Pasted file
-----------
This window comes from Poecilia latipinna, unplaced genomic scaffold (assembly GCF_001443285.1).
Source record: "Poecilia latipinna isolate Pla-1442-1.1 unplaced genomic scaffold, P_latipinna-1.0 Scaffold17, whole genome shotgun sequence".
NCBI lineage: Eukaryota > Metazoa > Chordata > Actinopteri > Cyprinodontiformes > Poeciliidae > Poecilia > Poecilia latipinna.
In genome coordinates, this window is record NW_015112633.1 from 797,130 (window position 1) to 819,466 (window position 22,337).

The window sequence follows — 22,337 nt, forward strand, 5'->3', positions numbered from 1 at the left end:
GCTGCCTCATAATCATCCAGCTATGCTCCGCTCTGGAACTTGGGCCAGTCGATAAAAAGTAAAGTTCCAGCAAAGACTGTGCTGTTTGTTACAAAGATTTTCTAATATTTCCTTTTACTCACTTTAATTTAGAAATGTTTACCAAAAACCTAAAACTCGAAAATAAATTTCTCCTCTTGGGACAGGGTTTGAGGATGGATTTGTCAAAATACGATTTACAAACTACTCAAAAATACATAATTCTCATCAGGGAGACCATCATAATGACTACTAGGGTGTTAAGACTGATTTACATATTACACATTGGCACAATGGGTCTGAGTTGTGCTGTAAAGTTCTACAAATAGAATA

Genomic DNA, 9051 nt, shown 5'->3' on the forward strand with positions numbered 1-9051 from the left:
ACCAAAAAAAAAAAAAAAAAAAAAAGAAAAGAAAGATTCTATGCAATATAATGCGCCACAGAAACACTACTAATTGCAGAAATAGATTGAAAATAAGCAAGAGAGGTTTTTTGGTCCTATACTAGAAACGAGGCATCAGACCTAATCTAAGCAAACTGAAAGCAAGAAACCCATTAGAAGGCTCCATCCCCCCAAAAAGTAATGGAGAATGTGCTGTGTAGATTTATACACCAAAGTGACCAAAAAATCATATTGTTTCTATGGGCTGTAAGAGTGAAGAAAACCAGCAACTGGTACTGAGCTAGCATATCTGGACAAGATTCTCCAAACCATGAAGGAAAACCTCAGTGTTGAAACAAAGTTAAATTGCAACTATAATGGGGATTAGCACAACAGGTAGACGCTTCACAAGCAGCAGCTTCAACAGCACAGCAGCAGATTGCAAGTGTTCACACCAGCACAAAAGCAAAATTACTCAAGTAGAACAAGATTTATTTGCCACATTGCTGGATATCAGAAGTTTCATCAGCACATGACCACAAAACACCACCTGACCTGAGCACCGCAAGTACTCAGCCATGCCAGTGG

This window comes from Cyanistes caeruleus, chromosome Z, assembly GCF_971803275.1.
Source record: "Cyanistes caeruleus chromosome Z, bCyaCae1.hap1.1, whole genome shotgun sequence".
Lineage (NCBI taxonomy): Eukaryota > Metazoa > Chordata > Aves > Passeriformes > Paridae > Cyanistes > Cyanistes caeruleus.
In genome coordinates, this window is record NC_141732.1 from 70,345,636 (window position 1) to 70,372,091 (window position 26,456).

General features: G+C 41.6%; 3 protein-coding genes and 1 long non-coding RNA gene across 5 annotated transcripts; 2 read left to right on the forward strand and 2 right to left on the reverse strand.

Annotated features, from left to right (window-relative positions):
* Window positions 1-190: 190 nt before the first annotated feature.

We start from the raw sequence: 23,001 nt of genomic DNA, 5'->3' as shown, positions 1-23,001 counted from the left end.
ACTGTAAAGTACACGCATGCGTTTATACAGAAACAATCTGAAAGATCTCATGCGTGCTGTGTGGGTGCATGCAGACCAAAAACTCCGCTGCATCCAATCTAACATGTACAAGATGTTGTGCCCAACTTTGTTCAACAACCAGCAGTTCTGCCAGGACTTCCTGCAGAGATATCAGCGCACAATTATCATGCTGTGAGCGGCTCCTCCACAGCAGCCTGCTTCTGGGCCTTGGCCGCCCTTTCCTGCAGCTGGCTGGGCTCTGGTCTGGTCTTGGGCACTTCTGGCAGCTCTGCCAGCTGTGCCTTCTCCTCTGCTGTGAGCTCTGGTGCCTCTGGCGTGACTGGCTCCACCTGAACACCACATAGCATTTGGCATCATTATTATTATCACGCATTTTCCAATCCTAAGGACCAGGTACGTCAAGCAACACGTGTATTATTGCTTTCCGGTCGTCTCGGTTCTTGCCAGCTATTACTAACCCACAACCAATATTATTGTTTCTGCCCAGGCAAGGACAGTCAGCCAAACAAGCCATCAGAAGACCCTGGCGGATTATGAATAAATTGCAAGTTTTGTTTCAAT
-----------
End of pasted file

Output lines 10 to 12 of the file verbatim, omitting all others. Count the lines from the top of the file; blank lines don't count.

Source record: "Cyanistes caeruleus chromosome Z, bCyaCae1.hap1.1, whole genome shotgun sequence".
Lineage (NCBI taxonomy): Eukaryota > Metazoa > Chordata > Aves > Passeriformes > Paridae > Cyanistes > Cyanistes caeruleus.
In genome coordinates, this window is record NC_141732.1 from 70,345,636 (window position 1) to 70,372,091 (window position 26,456).